Watch above: The South Hamptons fire was sparked by an improperly disposed cigarette. It’s a cause fire officials say is happening far too often. Kendra Slugoski reports.
EDMONTON – Edmonton Fire Rescue is calling on smokers to be more careful with how they butt out.
According to the department’s statistics, smoking material has been the cause of 700 fires and $50 million in damage in Edmonton over the past 10 years.
So far in 2014, there have been 52 fires, resulting in $11.5 million in damage which is already higher than any of the previous 10 years.
READ MORE: West end condo blaze causes $10M in damages
Fires caused by smoking material have also resulted in seven deaths and 45 injuries during that period.
“I’m not sure why there’s such a lack of awareness. When if you look back at the last number of years, we continue to have these significant condominium fires and residential fires,” says Fire Chief Ken Block, Edmonton Fire Rescue Services.
Edmonton fires caused by smoking material:
This year’s statistics include Monday’s fire at the South Hamptons condo, which resulted in about one-third of the units being destroyed or severely damaged. Investigators have determined the blaze was caused by a cigarette in a plant pot.
Fire experts say people trying to extinguish smoking material in pot planters is a growing problem.
“Peat and organic materials in these plants as well as the fillers – which are styrofoam – are extremely flamable. Most people obviously don’t understand that concept,” says Fire Marshall Tom Karpa.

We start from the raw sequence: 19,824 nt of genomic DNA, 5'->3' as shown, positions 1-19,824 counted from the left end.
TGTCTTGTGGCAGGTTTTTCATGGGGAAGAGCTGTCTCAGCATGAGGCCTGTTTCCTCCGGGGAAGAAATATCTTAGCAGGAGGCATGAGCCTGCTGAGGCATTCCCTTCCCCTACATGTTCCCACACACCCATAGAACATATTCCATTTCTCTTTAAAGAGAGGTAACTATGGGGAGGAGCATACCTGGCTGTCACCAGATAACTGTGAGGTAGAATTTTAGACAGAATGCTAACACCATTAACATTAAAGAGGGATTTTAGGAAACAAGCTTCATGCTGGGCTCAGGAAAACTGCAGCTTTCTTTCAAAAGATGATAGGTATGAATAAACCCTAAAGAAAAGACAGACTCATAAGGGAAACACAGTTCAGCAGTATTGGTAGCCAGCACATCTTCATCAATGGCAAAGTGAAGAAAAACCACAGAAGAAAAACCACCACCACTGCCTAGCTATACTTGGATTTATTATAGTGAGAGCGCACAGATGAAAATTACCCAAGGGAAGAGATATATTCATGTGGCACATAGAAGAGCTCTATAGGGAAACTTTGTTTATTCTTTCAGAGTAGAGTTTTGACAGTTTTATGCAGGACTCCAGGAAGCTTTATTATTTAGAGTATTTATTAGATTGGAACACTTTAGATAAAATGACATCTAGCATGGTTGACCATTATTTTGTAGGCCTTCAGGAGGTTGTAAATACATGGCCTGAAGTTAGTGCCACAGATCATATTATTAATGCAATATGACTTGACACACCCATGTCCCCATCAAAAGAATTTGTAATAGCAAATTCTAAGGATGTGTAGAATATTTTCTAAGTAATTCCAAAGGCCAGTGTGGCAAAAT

“Organic material starts to smolder and even after the cigarette extinguishes itself that fire in the planter continues to smolder and typically it’s several hours after the cigarette was extinguished where an open flame occurs,” explains Block.
Fire experts recommend putting out smokers material in sand, water, metal container, or ash tray.
WATCH: Edmonton Fire Chief Ken Block speaks about fires caused by smoking materials
Another issue for Edmonton’s fire chief is the Alberta Fire Code. Despite changes to the code in recent years, Block wants further improvements, particularly when it comes to condo buildings.
“Typically the fire extends up the exterior wall through a ventilated wall into an unprotected void or attic space, and the building burns down from the outside in, and it doesn’t take long,” says Block.
Block is concerned about further consequences if changes aren’t made to the code and the way people handle smoking material.
“What’s it going to take? Is it going to take a funeral? A multiple fatality in these events? And, you know, I must say it’s only a matter of time before that happens.”
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